Gruma sales, earnings rise

Gruma sales, earnings rise

The weakness of the peso, sales growth at corn flour business Gimsa and price increases introduced to reflect higher raw material costs have helped boost tortilla manufacturing giant Gruma's net sales.
 
The Mexican tortilla titan, whose brands include Mission and Guerrero, has announced double-digit growth in the second quarter of the year, with net sales up by 14% to MXN14.28bn, operating profit and EBITDA increasing by 19% to MXN2.19bn and 18% to MXN2.64bn respectively, and majority net income soaring by 31%.
 
Non-Mexican operations fared best, with sales and EBITDA representing 74% and 71% of the consolidated figures.
 
The cost of sales as a percentage of net sales has improved, to 61.8% from 62%, driven largely by improved performances at Gruma USA and Gruma Centroamerica.
 
The company, the world's biggest tortilla producer,  also has reduced its debt burden, down by 3% in the year to $704m
 
Gruma invested US$79 million in the past quarter, most of which was earmarked for the new tortilla plant in Dallas, and the expansion of a corn flour plant in Indiana.  The company also increased its silo capacity in Ukraine, its new plant in Russia and expanded its plants in England and Spain, all of which increased the company's capital expenditure. In Asia, the construction of a tortilla plant in Malaysia and the re-opening of a corn flour plant also added to the bill.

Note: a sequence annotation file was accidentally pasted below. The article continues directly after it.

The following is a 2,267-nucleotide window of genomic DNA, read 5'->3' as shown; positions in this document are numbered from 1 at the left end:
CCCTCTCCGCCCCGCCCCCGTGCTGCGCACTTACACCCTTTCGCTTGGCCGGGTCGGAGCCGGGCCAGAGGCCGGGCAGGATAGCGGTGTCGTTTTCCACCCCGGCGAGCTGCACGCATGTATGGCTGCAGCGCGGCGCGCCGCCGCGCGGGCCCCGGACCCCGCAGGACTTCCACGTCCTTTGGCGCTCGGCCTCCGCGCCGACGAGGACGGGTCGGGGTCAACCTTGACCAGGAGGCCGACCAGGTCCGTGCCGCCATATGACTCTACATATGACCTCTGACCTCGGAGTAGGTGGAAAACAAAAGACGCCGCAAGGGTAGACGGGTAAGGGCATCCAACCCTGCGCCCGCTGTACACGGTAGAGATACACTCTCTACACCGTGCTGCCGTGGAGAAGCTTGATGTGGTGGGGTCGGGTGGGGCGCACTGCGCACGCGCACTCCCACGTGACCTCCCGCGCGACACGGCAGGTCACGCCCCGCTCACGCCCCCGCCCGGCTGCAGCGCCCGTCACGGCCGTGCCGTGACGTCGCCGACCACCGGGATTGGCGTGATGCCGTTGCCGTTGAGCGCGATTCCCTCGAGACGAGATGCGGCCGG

Sales volumes were slightly down by 1% at Gruma USA, though corn flour sales increased by 3% boosted by share gains through better quality and service and increased sales.
 
However, the tortilla business was down by 3%, largely as a result of the company's decision to stop supplying some sku's in food service in order to focus on higher margin products. In addition, foodservice sales volumes were also adversely affected by the weaker performances of some customers.
 
At Gimsa, sales volumes increased by 8%, largely down to the increased penetration of corn flour among tortilla makers, especially in central Mexico, and higher sales in the US.  Net sales, meanwhile, grew by 11% down to higher sales volumes and price increases.
 
Lower corn flour sales in Honduras affected business at Gruma Centroamerica, where volumes were down by 11% to 47,000 metric tons, while net sales increased 6% to 1,075 million mainly due to the depreciation of the peso.